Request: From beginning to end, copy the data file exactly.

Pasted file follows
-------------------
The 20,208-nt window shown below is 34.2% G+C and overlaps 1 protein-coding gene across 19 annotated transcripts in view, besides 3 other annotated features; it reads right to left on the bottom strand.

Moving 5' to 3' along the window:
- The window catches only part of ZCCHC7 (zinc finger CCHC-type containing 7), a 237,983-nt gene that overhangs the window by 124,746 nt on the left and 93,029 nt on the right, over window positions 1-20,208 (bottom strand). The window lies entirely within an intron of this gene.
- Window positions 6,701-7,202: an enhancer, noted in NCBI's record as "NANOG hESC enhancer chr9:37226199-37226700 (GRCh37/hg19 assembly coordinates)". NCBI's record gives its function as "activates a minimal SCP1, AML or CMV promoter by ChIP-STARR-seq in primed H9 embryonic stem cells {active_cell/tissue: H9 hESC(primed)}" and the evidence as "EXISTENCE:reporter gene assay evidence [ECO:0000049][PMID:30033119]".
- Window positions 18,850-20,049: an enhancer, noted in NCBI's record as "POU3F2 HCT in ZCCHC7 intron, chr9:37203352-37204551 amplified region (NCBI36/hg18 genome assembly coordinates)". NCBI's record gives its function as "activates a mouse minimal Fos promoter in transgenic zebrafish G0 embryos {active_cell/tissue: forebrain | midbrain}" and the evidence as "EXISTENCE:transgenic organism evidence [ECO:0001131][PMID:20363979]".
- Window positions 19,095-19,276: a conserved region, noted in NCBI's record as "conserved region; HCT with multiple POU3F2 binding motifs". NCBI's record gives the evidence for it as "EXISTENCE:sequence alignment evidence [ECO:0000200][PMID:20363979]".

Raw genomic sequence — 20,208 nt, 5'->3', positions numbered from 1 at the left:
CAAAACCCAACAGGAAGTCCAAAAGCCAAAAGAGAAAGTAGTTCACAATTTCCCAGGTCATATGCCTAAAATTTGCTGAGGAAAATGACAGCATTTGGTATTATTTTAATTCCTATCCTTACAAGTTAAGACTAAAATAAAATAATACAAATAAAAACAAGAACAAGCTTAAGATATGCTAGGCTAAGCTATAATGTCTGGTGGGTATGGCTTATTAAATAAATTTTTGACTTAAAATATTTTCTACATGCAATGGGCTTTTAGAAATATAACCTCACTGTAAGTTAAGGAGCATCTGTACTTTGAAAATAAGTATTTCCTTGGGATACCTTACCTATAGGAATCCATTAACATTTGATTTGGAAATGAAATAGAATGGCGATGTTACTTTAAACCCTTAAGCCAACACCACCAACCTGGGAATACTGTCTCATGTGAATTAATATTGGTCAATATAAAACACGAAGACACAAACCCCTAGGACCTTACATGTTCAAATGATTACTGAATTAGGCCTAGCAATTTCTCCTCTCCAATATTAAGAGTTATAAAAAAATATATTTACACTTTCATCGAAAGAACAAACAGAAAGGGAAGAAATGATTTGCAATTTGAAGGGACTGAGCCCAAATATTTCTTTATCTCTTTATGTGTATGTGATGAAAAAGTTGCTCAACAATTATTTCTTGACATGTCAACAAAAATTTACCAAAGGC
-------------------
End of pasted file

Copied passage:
The 20,208-nt window shown below is 34.2% G+C and overlaps 1 protein-coding gene across 19 annotated transcripts in view, besides 3 other annotated features; it reads right to left on the bottom strand.

Moving 5' to 3' along the window:
- The window catches only part of ZCCHC7 (zinc finger CCHC-type containing 7), a 237,983-nt gene that overhangs the window by 124,746 nt on the left and 93,029 nt on the right, over window positions 1-20,208 (bottom strand). The window lies entirely within an intron of this gene.
- Window positions 6,701-7,202: an enhancer, noted in NCBI's record as "NANOG hESC enhancer chr9:37226199-37226700 (GRCh37/hg19 assembly coordinates)". NCBI's record gives its function as "activates a minimal SCP1, AML or CMV promoter by ChIP-STARR-seq in primed H9 embryonic stem cells {active_cell/tissue: H9 hESC(primed)}" and the evidence as "EXISTENCE:reporter gene assay evidence [ECO:0000049][PMID:30033119]".
- Window positions 18,850-20,049: an enhancer, noted in NCBI's record as "POU3F2 HCT in ZCCHC7 intron, chr9:37203352-37204551 amplified region (NCBI36/hg18 genome assembly coordinates)". NCBI's record gives its function as "activates a mouse minimal Fos promoter in transgenic zebrafish G0 embryos {active_cell/tissue: forebrain | midbrain}" and the evidence as "EXISTENCE:transgenic organism evidence [ECO:0001131][PMID:20363979]".
- Window positions 19,095-19,276: a conserved region, noted in NCBI's record as "conserved region; HCT with multiple POU3F2 binding motifs". NCBI's record gives the evidence for it as "EXISTENCE:sequence alignment evidence [ECO:0000200][PMID:20363979]".

Raw genomic sequence — 20,208 nt, 5'->3', positions numbered from 1 at the left:
CAAAACCCAACAGGAAGTCCAAAAGCCAAAAGAGAAAGTAGTTCACAATTTCCCAGGTCATATGCCTAAAATTTGCTGAGGAAAATGACAGCATTTGGTATTATTTTAATTCCTATCCTTACAAGTTAAGACTAAAATAAAATAATACAAATAAAAACAAGAACAAGCTTAAGATATGCTAGGCTAAGCTATAATGTCTGGTGGGTATGGCTTATTAAATAAATTTTTGACTTAAAATATTTTCTACATGCAATGGGCTTTTAGAAATATAACCTCACTGTAAGTTAAGGAGCATCTGTACTTTGAAAATAAGTATTTCCTTGGGATACCTTACCTATAGGAATCCATTAACATTTGATTTGGAAATGAAATAGAATGGCGATGTTACTTTAAACCCTTAAGCCAACACCACCAACCTGGGAATACTGTCTCATGTGAATTAATATTGGTCAATATAAAACACGAAGACACAAACCCCTAGGACCTTACATGTTCAAATGATTACTGAATTAGGCCTAGCAATTTCTCCTCTCCAATATTAAGAGTTATAAAAAAATATATTTACACTTTCATCGAAAGAACAAACAGAAAGGGAAGAAATGATTTGCAATTTGAAGGGACTGAGCCCAAATATTTCTTTATCTCTTTATGTGTATGTGATGAAAAAGTTGCTCAACAATTATTTCTTGACATGTCAACAAAAATTTACCAAAGGC